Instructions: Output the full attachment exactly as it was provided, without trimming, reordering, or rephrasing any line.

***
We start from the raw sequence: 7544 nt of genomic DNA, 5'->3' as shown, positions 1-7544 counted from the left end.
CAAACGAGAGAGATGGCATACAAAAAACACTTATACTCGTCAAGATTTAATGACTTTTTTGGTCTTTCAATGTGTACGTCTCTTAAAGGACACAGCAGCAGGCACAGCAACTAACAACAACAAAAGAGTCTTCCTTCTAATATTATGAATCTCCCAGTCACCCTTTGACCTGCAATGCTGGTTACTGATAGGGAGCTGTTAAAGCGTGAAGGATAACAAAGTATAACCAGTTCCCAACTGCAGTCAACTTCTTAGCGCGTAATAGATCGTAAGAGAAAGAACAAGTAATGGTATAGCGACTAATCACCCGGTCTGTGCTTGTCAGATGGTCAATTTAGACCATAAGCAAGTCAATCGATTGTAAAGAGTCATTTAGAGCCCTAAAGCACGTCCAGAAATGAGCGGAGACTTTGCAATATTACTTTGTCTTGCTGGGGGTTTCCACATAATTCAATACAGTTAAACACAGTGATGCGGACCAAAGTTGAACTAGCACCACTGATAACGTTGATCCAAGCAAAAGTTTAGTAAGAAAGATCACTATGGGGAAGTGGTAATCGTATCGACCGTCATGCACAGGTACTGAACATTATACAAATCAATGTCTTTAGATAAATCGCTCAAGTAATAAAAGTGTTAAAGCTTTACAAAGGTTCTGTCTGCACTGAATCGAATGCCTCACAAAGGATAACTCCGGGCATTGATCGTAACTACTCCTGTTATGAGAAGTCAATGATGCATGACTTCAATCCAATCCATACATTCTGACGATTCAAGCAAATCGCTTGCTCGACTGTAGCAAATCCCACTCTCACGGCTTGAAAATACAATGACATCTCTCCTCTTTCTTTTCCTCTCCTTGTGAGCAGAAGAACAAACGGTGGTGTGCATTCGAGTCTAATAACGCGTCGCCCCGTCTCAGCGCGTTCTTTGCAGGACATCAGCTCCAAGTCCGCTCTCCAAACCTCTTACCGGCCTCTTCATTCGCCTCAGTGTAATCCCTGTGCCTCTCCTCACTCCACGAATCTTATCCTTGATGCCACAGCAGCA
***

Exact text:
We start from the raw sequence: 7544 nt of genomic DNA, 5'->3' as shown, positions 1-7544 counted from the left end.
CAAACGAGAGAGATGGCATACAAAAAACACTTATACTCGTCAAGATTTAATGACTTTTTTGGTCTTTCAATGTGTACGTCTCTTAAAGGACACAGCAGCAGGCACAGCAACTAACAACAACAAAAGAGTCTTCCTTCTAATATTATGAATCTCCCAGTCACCCTTTGACCTGCAATGCTGGTTACTGATAGGGAGCTGTTAAAGCGTGAAGGATAACAAAGTATAACCAGTTCCCAACTGCAGTCAACTTCTTAGCGCGTAATAGATCGTAAGAGAAAGAACAAGTAATGGTATAGCGACTAATCACCCGGTCTGTGCTTGTCAGATGGTCAATTTAGACCATAAGCAAGTCAATCGATTGTAAAGAGTCATTTAGAGCCCTAAAGCACGTCCAGAAATGAGCGGAGACTTTGCAATATTACTTTGTCTTGCTGGGGGTTTCCACATAATTCAATACAGTTAAACACAGTGATGCGGACCAAAGTTGAACTAGCACCACTGATAACGTTGATCCAAGCAAAAGTTTAGTAAGAAAGATCACTATGGGGAAGTGGTAATCGTATCGACCGTCATGCACAGGTACTGAACATTATACAAATCAATGTCTTTAGATAAATCGCTCAAGTAATAAAAGTGTTAAAGCTTTACAAAGGTTCTGTCTGCACTGAATCGAATGCCTCACAAAGGATAACTCCGGGCATTGATCGTAACTACTCCTGTTATGAGAAGTCAATGATGCATGACTTCAATCCAATCCATACATTCTGACGATTCAAGCAAATCGCTTGCTCGACTGTAGCAAATCCCACTCTCACGGCTTGAAAATACAATGACATCTCTCCTCTTTCTTTTCCTCTCCTTGTGAGCAGAAGAACAAACGGTGGTGTGCATTCGAGTCTAATAACGCGTCGCCCCGTCTCAGCGCGTTCTTTGCAGGACATCAGCTCCAAGTCCGCTCTCCAAACCTCTTACCGGCCTCTTCATTCGCCTCAGTGTAATCCCTGTGCCTCTCCTCACTCCACGAATCTTATCCTTGATGCCACAGCAGCA